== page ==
Evers' higher education budget would continue tuition freeze
MADISON, Wis. (AP) — People who entered the country illegally could pay in-state tuition, a long-running tuition freeze would continue for another two years and institutions would receive an additional $150 million under Democratic Gov. Tony Evers' executive budget proposal for the University of Wisconsin System.
Evers is scheduled to release his two-year spending plan on Thursday. His administration gave The Associated Press a broad preview of his plans for the system over the weekend.
The governor said during his race against then-Republican Gov. Scott Walker last year that he wanted students who were children when their parents brought them into the U.S. without legal permission to pay in-state tuition rates, a popular Democratic talking point. The budget proposal appears to go further. According to the administration's outline of the plan, any Wisconsin resident who entered the country without legal permission would pay in-state tuition at both UW System and Wisconsin Technical College System schools.
The plan is certain to draw criticism from Republican lawmakers. Walker criticized Evers over the idea, saying Evers wanted "special treatment for illegals." But Evers' administration said in the outline that 21 other states as well as the District of Columbia provide in-state tuition for "undocumented students."
Evers also promised on the campaign trail that he would continue a freeze on in-state undergraduate tuition . The freeze has been in place since 2013; Republicans imposed it after learning the system was building huge reserves while raising tuition year after year.
The freeze has been a perennial sore spot for UW officials. Walker made things even tougher for them when he slashed $250 million from the system's 2015-17 budget.
The GOP restored about $26 million in the current budget as Walker headed into his re-election battle with Evers but tied the money to institutions' performance. Evers' administration said in the budget outline that a third of the additional $150 million he wants to give the system would go toward backfilling revenue lost through the freeze.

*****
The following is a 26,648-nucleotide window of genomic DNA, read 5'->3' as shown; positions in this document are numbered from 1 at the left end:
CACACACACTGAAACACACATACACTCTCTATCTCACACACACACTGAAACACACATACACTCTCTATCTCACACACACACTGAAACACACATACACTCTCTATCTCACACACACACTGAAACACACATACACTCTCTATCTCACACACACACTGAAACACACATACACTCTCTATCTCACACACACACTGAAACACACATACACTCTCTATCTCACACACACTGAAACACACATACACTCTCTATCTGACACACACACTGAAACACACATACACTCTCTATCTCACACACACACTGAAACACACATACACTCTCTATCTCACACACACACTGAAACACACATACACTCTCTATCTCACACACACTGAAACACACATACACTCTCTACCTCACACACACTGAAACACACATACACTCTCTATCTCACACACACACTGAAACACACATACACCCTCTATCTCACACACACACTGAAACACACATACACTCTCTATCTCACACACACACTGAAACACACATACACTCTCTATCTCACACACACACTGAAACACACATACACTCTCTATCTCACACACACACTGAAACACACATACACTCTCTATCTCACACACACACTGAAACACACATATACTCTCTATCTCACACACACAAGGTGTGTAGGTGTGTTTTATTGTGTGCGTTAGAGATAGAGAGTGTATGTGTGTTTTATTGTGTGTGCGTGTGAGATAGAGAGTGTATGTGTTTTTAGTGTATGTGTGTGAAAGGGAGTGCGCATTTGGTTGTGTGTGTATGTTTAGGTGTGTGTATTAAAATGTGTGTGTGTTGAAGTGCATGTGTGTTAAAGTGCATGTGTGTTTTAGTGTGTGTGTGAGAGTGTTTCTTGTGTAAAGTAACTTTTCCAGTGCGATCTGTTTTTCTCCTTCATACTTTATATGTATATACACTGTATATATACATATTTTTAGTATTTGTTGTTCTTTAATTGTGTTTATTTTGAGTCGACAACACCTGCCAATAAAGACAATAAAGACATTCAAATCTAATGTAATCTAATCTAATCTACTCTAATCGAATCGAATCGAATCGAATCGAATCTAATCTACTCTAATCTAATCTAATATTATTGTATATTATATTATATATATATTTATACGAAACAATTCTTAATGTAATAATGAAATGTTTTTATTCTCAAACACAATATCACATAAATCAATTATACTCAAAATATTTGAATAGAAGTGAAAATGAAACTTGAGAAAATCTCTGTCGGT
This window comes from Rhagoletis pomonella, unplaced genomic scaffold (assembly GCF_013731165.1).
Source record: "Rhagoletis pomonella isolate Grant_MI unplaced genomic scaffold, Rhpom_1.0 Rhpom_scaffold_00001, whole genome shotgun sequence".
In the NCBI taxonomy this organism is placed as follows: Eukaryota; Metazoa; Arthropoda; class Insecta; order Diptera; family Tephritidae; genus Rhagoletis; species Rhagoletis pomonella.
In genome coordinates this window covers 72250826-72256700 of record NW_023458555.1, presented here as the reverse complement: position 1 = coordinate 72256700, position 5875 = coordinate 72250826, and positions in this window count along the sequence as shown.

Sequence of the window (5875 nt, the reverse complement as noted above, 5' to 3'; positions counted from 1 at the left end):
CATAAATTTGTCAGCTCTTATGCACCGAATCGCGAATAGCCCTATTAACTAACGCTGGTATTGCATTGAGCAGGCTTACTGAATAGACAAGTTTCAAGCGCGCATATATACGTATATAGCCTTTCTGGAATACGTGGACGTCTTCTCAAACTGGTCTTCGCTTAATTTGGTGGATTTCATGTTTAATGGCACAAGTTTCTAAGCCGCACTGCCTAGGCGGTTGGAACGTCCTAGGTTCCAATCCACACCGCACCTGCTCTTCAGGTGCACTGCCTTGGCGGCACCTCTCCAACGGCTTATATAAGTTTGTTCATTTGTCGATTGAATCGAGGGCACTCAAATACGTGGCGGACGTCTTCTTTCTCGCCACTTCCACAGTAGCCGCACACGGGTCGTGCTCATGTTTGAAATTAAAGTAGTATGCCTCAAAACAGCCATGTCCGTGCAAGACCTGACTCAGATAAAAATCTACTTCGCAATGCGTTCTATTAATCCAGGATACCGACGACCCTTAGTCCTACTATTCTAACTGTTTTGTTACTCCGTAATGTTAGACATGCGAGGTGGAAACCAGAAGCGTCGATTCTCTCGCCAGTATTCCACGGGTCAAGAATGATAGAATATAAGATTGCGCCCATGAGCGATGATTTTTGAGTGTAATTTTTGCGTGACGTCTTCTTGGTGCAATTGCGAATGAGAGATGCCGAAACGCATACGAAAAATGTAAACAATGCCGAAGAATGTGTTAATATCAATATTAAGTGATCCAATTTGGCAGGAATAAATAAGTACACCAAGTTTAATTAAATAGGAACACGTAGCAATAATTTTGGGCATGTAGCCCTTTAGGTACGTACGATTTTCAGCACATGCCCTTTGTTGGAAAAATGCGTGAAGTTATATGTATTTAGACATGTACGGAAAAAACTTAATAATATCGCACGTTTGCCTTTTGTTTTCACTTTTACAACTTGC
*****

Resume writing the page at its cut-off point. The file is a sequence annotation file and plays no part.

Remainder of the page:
Here's a look at other highlights of Evers' proposal for UW:
—$109 million in additional funding to provide access to classes in high-demand fields; maintain student support services and bolster funding for a nurse educators program that would give nurse educators help repaying their loans if they commit to teaching in a Wisconsin nursing program for three years; funding a UW-Extension agricultural agent in every county that wants one; and help fund the tuition freeze.
—$40.4 million in additional funding for a 2 percent pay increase for UW System employees in each year of the biennium.
—$18 million in additional funding for the technical college system.
—$50,000 for a study on the feasibility of creating an authority to refinance student loans. Evers promised during his campaign to allow students to refinance their loans. The study is a step toward that goal.
—$17.4 million in additional funding for need-based grants for in-state undergraduates at UW schools, technical colleges and private universities. Last fiscal year 63,567 students received such grants totaling $107.7 million, according to Evers' administration's outline.
It's unclear how much of Evers' plans will survive in the final budget. The executive spending plan is only the starting point of a months-long approval process. Republicans will go through the budget and revise it line by line before sending it back to Evers for his signature.